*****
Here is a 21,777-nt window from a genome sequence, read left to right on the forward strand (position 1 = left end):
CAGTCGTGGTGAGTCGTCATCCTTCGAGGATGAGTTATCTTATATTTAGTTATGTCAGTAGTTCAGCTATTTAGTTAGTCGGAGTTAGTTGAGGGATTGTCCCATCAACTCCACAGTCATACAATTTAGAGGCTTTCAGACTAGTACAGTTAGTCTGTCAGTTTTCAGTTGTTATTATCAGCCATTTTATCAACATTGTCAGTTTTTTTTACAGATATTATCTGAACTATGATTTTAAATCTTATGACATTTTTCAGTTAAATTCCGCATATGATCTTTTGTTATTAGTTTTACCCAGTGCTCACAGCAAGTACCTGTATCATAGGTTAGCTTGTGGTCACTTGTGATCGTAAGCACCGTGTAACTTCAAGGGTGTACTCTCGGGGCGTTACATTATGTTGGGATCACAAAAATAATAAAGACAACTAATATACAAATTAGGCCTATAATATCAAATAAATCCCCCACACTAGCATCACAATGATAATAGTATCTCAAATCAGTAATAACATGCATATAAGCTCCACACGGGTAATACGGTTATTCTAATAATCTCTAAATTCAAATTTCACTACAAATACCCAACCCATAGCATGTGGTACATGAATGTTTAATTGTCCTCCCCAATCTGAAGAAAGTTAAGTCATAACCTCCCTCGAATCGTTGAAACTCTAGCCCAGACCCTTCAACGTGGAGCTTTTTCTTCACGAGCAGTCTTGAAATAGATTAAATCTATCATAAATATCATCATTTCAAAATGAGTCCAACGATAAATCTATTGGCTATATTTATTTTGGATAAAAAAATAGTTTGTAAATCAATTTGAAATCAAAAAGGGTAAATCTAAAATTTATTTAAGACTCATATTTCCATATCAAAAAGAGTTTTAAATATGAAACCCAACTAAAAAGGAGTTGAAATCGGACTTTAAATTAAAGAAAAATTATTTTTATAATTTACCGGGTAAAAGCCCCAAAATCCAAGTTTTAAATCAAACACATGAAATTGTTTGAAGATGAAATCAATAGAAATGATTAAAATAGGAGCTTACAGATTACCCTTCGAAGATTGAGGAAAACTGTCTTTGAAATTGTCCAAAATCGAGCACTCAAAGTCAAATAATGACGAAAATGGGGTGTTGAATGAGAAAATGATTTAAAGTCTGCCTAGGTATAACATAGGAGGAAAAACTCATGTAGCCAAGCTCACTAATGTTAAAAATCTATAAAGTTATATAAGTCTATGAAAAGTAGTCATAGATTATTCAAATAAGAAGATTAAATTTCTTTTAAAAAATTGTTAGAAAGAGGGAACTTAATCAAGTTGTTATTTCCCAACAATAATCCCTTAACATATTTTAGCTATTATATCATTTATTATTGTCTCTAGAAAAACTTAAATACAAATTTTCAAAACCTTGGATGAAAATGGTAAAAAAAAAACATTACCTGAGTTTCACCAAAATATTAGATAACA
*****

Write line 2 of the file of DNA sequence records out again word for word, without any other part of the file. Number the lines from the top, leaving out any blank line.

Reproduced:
CAGTCGTGGTGAGTCGTCATCCTTCGAGGATGAGTTATCTTATATTTAGTTATGTCAGTAGTTCAGCTATTTAGTTAGTCGGAGTTAGTTGAGGGATTGTCCCATCAACTCCACAGTCATACAATTTAGAGGCTTTCAGACTAGTACAGTTAGTCTGTCAGTTTTCAGTTGTTATTATCAGCCATTTTATCAACATTGTCAGTTTTTTTTACAGATATTATCTGAACTATGATTTTAAATCTTATGACATTTTTCAGTTAAATTCCGCATATGATCTTTTGTTATTAGTTTTACCCAGTGCTCACAGCAAGTACCTGTATCATAGGTTAGCTTGTGGTCACTTGTGATCGTAAGCACCGTGTAACTTCAAGGGTGTACTCTCGGGGCGTTACATTATGTTGGGATCACAAAAATAATAAAGACAACTAATATACAAATTAGGCCTATAATATCAAATAAATCCCCCACACTAGCATCACAATGATAATAGTATCTCAAATCAGTAATAACATGCATATAAGCTCCACACGGGTAATACGGTTATTCTAATAATCTCTAAATTCAAATTTCACTACAAATACCCAACCCATAGCATGTGGTACATGAATGTTTAATTGTCCTCCCCAATCTGAAGAAAGTTAAGTCATAACCTCCCTCGAATCGTTGAAACTCTAGCCCAGACCCTTCAACGTGGAGCTTTTTCTTCACGAGCAGTCTTGAAATAGATTAAATCTATCATAAATATCATCATTTCAAAATGAGTCCAACGATAAATCTATTGGCTATATTTATTTTGGATAAAAAAATAGTTTGTAAATCAATTTGAAATCAAAAAGGGTAAATCTAAAATTTATTTAAGACTCATATTTCCATATCAAAAAGAGTTTTAAATATGAAACCCAACTAAAAAGGAGTTGAAATCGGACTTTAAATTAAAGAAAAATTATTTTTATAATTTACCGGGTAAAAGCCCCAAAATCCAAGTTTTAAATCAAACACATGAAATTGTTTGAAGATGAAATCAATAGAAATGATTAAAATAGGAGCTTACAGATTACCCTTCGAAGATTGAGGAAAACTGTCTTTGAAATTGTCCAAAATCGAGCACTCAAAGTCAAATAATGACGAAAATGGGGTGTTGAATGAGAAAATGATTTAAAGTCTGCCTAGGTATAACATAGGAGGAAAAACTCATGTAGCCAAGCTCACTAATGTTAAAAATCTATAAAGTTATATAAGTCTATGAAAAGTAGTCATAGATTATTCAAATAAGAAGATTAAATTTCTTTTAAAAAATTGTTAGAAAGAGGGAACTTAATCAAGTTGTTATTTCCCAACAATAATCCCTTAACATATTTTAGCTATTATATCATTTATTATTGTCTCTAGAAAAACTTAAATACAAATTTTCAAAACCTTGGATGAAAATGGTAAAAAAAAAACATTACCTGAGTTTCACCAAAATATTAGATAACA